In February 2017, the UN Environment Program called for a “war on ocean plastic” — a crackdown on things like bottles, plastic bags, and non-reusable packaging that pollute marine ecosystems, rivers and beaches.
Kenya has heeded the call to arms.
Starting this week, the country will have the toughest plastic bag ban of any federal government worldwide. Selling, using or importing plastic bags in the country could mean four years in jail or a $38,000 fine.
The UN’s effort to put a lid on plastic pollution is part of its #CleanSeas campaign, launched last winter during the Economist World Ocean Summit in Bali. “We’ve stood by too long as the problem has gotten worse. It must stop,” Erik Solheim, Head of UNEP, said at the time. Humans go through more than 300 tons of plastic each year, UNEP pointed out, and roughly 80 percent of the garbage in the ocean is plastic — a problem that destroys marine ecosystems and fisheries, resulting in tens of billions of dollars in damage.
“If we continue like this, by 2050, we will have more plastic in the ocean than fish,” Habib El-Habr, an expert on ocean pollution working for UNEP in Kenya, told Reuters. It sounds like an exaggeration, but studies cited by the UN indeed found that to be the case — more plastic than fish by 2050; additionally, 99 percent of seabirds will have ingested plastic. By that same year, the UN said, human plastic consumption will have to grow to three or four times what it is now, if we continue to use it at the rate we currently do.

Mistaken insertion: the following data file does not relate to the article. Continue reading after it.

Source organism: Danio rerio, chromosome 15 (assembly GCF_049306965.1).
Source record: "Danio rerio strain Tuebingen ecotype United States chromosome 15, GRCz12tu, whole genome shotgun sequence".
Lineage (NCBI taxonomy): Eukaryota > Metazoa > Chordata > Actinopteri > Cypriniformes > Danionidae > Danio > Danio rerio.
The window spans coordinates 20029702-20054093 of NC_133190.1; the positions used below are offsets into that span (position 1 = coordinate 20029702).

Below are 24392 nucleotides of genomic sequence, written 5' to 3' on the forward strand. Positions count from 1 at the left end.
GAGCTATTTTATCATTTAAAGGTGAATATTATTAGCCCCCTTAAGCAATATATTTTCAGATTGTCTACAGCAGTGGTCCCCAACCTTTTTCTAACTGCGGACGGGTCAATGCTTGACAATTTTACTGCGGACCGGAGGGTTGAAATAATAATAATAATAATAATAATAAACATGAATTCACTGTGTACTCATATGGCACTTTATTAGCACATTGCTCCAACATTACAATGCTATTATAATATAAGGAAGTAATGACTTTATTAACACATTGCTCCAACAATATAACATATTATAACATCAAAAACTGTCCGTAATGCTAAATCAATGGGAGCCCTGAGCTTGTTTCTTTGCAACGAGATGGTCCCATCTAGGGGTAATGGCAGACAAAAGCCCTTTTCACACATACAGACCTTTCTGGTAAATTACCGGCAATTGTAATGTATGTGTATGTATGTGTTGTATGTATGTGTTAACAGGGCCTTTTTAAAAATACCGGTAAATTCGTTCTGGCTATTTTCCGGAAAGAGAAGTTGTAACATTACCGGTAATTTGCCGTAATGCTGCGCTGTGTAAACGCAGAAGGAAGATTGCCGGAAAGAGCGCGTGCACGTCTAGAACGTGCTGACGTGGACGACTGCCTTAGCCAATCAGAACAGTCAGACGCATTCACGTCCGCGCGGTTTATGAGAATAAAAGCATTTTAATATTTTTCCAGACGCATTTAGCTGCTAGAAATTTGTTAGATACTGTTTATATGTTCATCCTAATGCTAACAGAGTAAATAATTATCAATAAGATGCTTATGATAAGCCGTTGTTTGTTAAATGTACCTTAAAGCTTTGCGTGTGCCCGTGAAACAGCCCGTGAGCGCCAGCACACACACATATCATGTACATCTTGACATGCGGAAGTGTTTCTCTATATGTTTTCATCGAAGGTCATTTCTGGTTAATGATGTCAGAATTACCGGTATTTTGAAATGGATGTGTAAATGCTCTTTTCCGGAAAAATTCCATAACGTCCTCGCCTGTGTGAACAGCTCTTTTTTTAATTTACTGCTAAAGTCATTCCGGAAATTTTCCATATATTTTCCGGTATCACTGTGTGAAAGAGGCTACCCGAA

Kenya has now become one of more than 40 countries worldwide to place limits or taxes on plastic bags, alongside countries from the UK to China to other African countries, including Mauritania, Eritrea and Rwanda, where new arrivals are searched for plastic bags at the airport.
The problem is particularly acute in Kenya. “It is a toxin that we must get rid of,” Judi Wakhungu, Kenya’s environment secretary, told reporters. “It’s affecting our water. It’s affecting our livestock and, even worse, we are ingesting this as human beings.” Reuters reports that some cows at slaughter houses in Kenya’s capital, Nairobi, have to have 20 plastic bags removed from their stomachs.
Wakhungu emphasized that, while the law technically allows police to go after anyone carrying a bag, authorities will initially be looking at manufacturers and corporations that sell bags, bottles and other plastic packaging, not everyday grocery shoppers.
Kenyan newspaper The Daily Nation reported that, in Nairobi on Monday, there was some confusion about what was and wasn’t allowed as the ban went into effect. One businesswoman said she was avoiding goods packed in polyethylene. “I don’t want to be arrested,” she said. “I’d rather leave them behind than pay [a fine]. Right now the police are on high alert.”